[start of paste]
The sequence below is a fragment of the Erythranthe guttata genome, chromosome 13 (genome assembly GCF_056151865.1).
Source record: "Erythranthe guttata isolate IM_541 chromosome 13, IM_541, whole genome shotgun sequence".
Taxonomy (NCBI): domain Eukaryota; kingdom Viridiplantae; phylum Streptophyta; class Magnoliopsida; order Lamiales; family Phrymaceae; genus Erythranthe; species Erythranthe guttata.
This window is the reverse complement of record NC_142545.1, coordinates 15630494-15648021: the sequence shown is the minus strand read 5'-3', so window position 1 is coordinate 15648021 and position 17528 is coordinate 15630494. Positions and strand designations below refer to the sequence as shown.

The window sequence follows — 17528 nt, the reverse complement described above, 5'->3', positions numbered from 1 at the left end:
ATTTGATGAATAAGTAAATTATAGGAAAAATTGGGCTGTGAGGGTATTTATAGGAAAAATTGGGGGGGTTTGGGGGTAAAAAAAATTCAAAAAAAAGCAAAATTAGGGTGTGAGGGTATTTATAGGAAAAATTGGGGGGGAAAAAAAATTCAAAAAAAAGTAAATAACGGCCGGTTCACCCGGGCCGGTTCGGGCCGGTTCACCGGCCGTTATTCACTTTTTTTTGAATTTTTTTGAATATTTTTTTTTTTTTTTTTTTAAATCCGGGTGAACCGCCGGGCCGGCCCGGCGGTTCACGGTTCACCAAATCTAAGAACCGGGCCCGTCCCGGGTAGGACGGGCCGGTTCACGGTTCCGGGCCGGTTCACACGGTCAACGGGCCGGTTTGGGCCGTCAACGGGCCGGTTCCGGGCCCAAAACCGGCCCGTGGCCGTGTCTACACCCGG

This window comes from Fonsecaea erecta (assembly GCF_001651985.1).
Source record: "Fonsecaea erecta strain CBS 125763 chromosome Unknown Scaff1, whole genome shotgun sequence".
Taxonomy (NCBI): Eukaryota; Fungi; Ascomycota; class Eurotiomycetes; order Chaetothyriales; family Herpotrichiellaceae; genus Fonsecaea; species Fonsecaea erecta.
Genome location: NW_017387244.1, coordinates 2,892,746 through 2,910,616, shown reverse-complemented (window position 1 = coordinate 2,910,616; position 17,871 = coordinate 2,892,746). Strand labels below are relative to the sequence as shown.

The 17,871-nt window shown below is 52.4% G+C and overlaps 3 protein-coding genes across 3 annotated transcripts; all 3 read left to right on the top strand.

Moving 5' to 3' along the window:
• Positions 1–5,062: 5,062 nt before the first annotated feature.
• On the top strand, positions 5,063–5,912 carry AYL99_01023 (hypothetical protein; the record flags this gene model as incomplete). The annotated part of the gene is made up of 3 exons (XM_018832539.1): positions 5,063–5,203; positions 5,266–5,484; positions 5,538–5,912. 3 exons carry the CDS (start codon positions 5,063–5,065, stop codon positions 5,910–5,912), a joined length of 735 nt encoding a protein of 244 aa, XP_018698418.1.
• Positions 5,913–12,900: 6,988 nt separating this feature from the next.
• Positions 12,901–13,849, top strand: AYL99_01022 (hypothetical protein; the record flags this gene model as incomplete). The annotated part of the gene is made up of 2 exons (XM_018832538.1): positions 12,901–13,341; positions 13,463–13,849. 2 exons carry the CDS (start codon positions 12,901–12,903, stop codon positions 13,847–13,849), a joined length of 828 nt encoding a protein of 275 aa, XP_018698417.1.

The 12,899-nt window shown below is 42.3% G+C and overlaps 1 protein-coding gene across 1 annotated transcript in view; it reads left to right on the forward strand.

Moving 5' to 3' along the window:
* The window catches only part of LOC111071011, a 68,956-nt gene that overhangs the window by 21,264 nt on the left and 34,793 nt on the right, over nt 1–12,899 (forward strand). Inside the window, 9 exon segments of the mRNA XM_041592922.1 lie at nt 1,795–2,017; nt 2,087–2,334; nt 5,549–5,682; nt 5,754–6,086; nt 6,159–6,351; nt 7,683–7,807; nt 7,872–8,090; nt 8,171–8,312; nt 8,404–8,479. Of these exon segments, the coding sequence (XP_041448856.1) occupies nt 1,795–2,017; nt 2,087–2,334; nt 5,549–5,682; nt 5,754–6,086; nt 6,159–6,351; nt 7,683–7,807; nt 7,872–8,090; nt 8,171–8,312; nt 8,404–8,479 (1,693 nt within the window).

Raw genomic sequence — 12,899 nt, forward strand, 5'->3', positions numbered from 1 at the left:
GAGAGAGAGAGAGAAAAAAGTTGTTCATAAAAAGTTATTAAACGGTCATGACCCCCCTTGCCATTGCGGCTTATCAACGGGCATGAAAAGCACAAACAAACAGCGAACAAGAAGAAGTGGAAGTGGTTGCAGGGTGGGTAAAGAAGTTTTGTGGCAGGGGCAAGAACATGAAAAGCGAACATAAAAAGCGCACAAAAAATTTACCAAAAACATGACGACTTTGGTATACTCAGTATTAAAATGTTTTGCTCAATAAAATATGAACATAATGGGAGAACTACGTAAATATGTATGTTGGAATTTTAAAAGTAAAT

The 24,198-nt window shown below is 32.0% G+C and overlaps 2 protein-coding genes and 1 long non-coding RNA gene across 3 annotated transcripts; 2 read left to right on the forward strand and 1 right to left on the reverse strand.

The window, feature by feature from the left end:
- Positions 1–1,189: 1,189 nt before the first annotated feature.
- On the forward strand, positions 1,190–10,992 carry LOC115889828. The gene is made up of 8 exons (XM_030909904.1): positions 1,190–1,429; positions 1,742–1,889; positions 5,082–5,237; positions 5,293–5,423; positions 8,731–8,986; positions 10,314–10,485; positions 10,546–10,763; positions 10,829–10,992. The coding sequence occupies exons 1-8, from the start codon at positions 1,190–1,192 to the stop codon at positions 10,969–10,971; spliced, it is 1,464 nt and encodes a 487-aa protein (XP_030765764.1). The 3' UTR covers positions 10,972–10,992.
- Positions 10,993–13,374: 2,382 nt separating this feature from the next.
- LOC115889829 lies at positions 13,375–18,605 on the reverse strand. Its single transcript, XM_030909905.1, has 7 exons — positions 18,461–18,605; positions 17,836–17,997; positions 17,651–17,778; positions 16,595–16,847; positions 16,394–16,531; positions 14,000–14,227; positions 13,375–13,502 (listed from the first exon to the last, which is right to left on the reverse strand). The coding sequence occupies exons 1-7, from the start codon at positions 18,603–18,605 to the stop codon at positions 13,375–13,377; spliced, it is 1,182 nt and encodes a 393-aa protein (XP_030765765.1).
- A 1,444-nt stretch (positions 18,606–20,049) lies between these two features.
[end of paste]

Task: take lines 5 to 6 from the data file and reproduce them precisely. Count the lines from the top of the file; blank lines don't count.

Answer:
The window sequence follows — 17528 nt, the reverse complement described above, 5'->3', positions numbered from 1 at the left end:
ATTTGATGAATAAGTAAATTATAGGAAAAATTGGGCTGTGAGGGTATTTATAGGAAAAATTGGGGGGGTTTGGGGGTAAAAAAAATTCAAAAAAAAGCAAAATTAGGGTGTGAGGGTATTTATAGGAAAAATTGGGGGGGAAAAAAAATTCAAAAAAAAGTAAATAACGGCCGGTTCACCCGGGCCGGTTCGGGCCGGTTCACCGGCCGTTATTCACTTTTTTTTGAATTTTTTTGAATATTTTTTTTTTTTTTTTTTTAAATCCGGGTGAACCGCCGGGCCGGCCCGGCGGTTCACGGTTCACCAAATCTAAGAACCGGGCCCGTCCCGGGTAGGACGGGCCGGTTCACGGTTCCGGGCCGGTTCACACGGTCAACGGGCCGGTTTGGGCCGTCAACGGGCCGGTTCCGGGCCCAAAACCGGCCCGTGGCCGTGTCTACACCCGG